Guidance On Making Tough Decluttering Decisions

Disclosure: This is a collaborative post.

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Humans are, generally, sentimental creatures. This is often said as a mild criticism of our tendency to cling to things more than we should, but it’s not necessarily a bad thing. We hold on to things that have meaning to us, because it helps us to remember what matters. And so when it comes to decluttering our homes, we do want to be relatively ruthless in terms of what we keep and what we don’t – but we also should keep in mind the above, and our reasons for holding on to things.

When it comes to creating space in our home, it’s generally advised we keep four categories for everything we look at. Naturally, there is “Keep”, and also “Throw Away”. Between those two options, there are a further two: “Store” and “Give Away”. It’s relatively obvious what all of these boxes mean, and below we’ll give some guidance on what factors should see you put items in each box (metaphorically or literally).

What to keep in your home

This category obviously and automatically applies to anything that you still regularly use – decluttering is all about removing items that are not serving a function beyond taking up space. Beyond items that are still in use, the “keep” section is for those most treasured pieces. Items relating to friends or family members who have passed on or have moved away, for example, but also things like your first purchase as a family or as a homeowner.

What to store

Storage is for those items that you don’t want to lose control of, but at the same time don’t really have space enough in your house for, and nor can you justify keeping them close by. What you store will also depend to some extent on the size of storage space, and you’ll want to be up with the latest self storage news to know how much space you can afford (and for how long). Appliances that aren’t often used, collectibles and things like camping or sporting equipment (when you’re out of season) will be best going here.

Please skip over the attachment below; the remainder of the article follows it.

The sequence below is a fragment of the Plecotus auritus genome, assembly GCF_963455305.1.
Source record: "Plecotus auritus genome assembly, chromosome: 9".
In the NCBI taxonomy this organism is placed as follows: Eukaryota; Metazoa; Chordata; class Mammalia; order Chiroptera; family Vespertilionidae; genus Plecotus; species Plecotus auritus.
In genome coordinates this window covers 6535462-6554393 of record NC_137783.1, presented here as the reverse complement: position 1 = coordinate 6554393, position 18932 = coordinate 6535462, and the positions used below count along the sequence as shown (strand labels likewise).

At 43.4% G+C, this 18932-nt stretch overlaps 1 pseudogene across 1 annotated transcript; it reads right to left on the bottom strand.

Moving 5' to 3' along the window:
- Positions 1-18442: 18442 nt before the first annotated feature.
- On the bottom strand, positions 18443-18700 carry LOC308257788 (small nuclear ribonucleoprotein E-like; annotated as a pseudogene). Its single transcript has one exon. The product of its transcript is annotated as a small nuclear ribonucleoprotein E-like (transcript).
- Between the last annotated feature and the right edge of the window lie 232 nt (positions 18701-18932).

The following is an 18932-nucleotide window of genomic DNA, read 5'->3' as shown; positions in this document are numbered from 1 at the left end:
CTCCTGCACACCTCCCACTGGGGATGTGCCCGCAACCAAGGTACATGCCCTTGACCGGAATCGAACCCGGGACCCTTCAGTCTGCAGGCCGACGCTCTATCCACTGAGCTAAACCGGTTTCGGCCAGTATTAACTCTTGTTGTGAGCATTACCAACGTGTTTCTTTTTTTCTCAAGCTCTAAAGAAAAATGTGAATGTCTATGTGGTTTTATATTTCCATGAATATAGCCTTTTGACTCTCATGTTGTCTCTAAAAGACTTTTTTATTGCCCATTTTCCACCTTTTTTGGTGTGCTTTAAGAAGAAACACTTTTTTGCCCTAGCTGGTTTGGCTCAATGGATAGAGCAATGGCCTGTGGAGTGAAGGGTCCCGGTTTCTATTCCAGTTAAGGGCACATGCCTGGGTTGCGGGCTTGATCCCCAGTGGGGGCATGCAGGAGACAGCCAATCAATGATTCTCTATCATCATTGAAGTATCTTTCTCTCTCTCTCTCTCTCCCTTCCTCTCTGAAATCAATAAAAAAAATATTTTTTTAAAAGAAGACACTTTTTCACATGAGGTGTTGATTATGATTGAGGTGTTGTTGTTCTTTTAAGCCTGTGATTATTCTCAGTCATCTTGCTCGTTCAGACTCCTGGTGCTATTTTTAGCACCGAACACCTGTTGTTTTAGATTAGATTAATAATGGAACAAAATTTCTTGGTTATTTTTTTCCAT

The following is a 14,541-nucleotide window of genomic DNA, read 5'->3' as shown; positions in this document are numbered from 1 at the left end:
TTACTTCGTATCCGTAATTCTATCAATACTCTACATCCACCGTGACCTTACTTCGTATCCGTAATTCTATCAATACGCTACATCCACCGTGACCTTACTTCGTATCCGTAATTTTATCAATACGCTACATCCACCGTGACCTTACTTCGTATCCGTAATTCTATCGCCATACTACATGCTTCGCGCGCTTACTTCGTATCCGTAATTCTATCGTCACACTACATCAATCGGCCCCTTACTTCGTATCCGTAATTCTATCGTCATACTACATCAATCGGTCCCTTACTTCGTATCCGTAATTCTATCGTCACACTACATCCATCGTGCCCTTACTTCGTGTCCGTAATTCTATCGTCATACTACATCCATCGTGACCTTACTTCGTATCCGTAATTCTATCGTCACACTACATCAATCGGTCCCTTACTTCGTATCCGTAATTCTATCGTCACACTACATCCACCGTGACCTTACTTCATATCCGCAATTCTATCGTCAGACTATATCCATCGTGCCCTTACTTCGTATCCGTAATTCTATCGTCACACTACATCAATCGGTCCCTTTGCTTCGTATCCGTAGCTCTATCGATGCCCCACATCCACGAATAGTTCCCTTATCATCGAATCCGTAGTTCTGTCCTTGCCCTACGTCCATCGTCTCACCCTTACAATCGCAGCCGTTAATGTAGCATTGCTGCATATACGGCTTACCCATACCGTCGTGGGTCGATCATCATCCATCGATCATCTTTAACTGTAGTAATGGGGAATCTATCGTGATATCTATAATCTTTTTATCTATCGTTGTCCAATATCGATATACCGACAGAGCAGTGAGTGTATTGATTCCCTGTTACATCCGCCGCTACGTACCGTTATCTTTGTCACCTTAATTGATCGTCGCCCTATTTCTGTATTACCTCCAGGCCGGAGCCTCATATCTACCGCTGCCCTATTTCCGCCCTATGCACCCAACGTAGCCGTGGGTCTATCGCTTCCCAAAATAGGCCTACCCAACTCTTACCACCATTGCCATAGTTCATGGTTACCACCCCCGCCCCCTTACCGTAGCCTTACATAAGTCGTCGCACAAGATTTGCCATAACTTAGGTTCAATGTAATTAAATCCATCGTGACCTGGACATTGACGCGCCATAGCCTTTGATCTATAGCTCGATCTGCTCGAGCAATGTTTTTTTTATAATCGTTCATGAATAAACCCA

What to give away

Consider all of the items that you don’t want to throw away, but can’t practically explain a reason for keeping. Try and think about who might like to have things like old books, quality clothing that doesn’t work for you anymore, and furniture you’re looking to replace. This can also be a solution for old tech: if you know someone who likes taking things apart and fixing them, then they’ll appreciate the chance to practice on the laptop you had a few years ago, which sort of works but is never going to be much use to you anymore. If you don’t know anyone specifically to give these things to, goodwill will always be interested.

What to throw away
The final pile is all of the stuff that you don’t use, don’t see yourself using in the future, and can’t really see anyone else using either. Be honest with yourself on this: you might feel like something could go to goodwill, but would you be happy to pass it on to a friend or family member? If not, don’t cramp goodwill with it. Don’t keep anything that tangentially connects to a time you’re nostalgic for – if we did that, then none of us would ever have space in our houses.


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